Lucienne Carasso

Lucienne Carasso grew up in Alexandria, Egypt in the nineteen-fifties. After living in Italy and immigrating to the United States, she was elected to Phi Beta Kappa in her junior year at Hunter College of the City of New York and received a Woodrow Wilson Fellowship which she used to earn a Master's degree and a PhD in French Literature from Yale University. She is the author of "The Merveilleux in Chretien de Troyes' Romances" which was published by Librairie Droz in Geneva. After teaching on the  ...See more >

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"Well-drawn portraits of a childhood from a lost world, the sorrows of exile and the resilience of a people."

Kirkus Reviews


Pub Date:
ISBN: 978-1500446352
Page count: 260pp

Carasso, in her memoir, describes her extended Jewish family’s life in Alexandria, Egypt, and how they were compelled to leave.

In 1956, when Carasso was 10 years old, her world shattered when Nasser’s government interned her father. “Don’t worry,” her father said. “We are Egyptians.” Not to the new regime. Carasso’s father was released, but his business was taken away, and there was eventually a family diaspora. Delayed by Carasso’s grandmother’s refusal to leave Alexandria, her family didn’t emigrate until 1961. Her father never saw the same success in business again, but Carasso went on to earn a Ph.D. in French literature at Yale University. Her goal, she writes, is to tell her family’s story in the context of the Jews’ long history of exile and resettlement. She also aims to give readers a better understanding of Egyptian politics and history from the mid-19th century to the mid-20th. Carasso affectingly describes her comfortable, carefree, family-centered childhood in cosmopolitan, multilingual Alexandria, full of fencing lessons, movies, books, beach trips and family dinner at Nonna’s, and how wrenching it was to lose all that. She paints vivid portraits of her parents, grandparents, cousins, servants and friends. Her hardworking shipping-agent father, for example, beguiles his young daughter by discussing the fine points of cargo vessels: “[H]e would draw pictures of ships for me, detailing winches as well as describing how the newly introduced McGregor hatchcovers worked.” All of this comes to life, although Carasso’s perspective is necessarily limited by her youth and fading memories. Readers see more of Alexandria’s sweet shops and movie theaters than its more sophisticated offerings, and Carasso often must guess or make assumptions to fill the gaps in her story. At times, Carasso is overly casual—“Egypt basically went to sleep for several centuries after the Turkish conquest”—but she does provide footnotes, a bibliography and family tree.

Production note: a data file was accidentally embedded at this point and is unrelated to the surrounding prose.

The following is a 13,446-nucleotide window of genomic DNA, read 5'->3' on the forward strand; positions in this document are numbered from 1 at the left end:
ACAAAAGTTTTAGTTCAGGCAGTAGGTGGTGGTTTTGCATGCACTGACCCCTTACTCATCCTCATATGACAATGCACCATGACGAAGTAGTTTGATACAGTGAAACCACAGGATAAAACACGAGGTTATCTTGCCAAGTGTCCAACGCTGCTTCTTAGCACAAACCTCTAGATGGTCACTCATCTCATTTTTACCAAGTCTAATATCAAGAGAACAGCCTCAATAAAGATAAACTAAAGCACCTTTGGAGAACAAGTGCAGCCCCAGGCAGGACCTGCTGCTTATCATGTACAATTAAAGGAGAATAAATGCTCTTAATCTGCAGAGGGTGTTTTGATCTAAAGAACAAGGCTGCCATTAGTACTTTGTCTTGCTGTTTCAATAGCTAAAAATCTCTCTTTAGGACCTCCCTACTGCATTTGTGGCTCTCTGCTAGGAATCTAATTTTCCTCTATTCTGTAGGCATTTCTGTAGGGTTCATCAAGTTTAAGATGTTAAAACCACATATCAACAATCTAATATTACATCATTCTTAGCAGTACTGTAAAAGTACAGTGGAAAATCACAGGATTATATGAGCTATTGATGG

Well-drawn portraits of a childhood from a lost world, the sorrows of exile and the resilience of a people.